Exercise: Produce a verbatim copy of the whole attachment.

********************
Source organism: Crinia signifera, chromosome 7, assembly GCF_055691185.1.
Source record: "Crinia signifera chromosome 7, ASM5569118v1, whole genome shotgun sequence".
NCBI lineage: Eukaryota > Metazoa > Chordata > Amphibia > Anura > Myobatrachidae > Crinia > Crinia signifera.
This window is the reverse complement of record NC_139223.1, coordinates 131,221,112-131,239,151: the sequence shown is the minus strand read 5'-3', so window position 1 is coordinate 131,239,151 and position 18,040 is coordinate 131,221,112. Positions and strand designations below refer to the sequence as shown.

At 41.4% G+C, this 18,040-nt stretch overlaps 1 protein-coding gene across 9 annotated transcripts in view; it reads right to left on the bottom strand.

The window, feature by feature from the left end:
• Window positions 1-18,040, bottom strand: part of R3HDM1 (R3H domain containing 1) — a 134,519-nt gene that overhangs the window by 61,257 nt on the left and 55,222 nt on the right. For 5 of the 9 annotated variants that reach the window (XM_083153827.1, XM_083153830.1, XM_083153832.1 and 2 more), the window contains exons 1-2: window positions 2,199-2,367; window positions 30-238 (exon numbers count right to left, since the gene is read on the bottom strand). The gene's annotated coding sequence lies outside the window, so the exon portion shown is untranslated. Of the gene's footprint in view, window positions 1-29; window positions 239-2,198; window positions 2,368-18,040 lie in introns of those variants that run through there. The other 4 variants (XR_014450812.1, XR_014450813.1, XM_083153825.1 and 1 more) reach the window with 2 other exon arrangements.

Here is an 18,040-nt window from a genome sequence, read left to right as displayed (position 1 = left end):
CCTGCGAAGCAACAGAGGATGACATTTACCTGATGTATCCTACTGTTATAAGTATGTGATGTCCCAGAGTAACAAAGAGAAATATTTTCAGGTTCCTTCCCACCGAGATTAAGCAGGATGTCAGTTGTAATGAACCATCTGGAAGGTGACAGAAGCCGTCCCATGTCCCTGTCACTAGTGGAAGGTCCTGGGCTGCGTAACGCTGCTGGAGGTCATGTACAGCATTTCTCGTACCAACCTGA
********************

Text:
Source organism: Crinia signifera, chromosome 7, assembly GCF_055691185.1.
Source record: "Crinia signifera chromosome 7, ASM5569118v1, whole genome shotgun sequence".
NCBI lineage: Eukaryota > Metazoa > Chordata > Amphibia > Anura > Myobatrachidae > Crinia > Crinia signifera.
This window is the reverse complement of record NC_139223.1, coordinates 131,221,112-131,239,151: the sequence shown is the minus strand read 5'-3', so window position 1 is coordinate 131,239,151 and position 18,040 is coordinate 131,221,112. Positions and strand designations below refer to the sequence as shown.

At 41.4% G+C, this 18,040-nt stretch overlaps 1 protein-coding gene across 9 annotated transcripts in view; it reads right to left on the bottom strand.

The window, feature by feature from the left end:
• Window positions 1-18,040, bottom strand: part of R3HDM1 (R3H domain containing 1) — a 134,519-nt gene that overhangs the window by 61,257 nt on the left and 55,222 nt on the right. For 5 of the 9 annotated variants that reach the window (XM_083153827.1, XM_083153830.1, XM_083153832.1 and 2 more), the window contains exons 1-2: window positions 2,199-2,367; window positions 30-238 (exon numbers count right to left, since the gene is read on the bottom strand). The gene's annotated coding sequence lies outside the window, so the exon portion shown is untranslated. Of the gene's footprint in view, window positions 1-29; window positions 239-2,198; window positions 2,368-18,040 lie in introns of those variants that run through there. The other 4 variants (XR_014450812.1, XR_014450813.1, XM_083153825.1 and 1 more) reach the window with 2 other exon arrangements.

Here is an 18,040-nt window from a genome sequence, read left to right as displayed (position 1 = left end):
CCTGCGAAGCAACAGAGGATGACATTTACCTGATGTATCCTACTGTTATAAGTATGTGATGTCCCAGAGTAACAAAGAGAAATATTTTCAGGTTCCTTCCCACCGAGATTAAGCAGGATGTCAGTTGTAATGAACCATCTGGAAGGTGACAGAAGCCGTCCCATGTCCCTGTCACTAGTGGAAGGTCCTGGGCTGCGTAACGCTGCTGGAGGTCATGTACAGCATTTCTCGTACCAACCTGA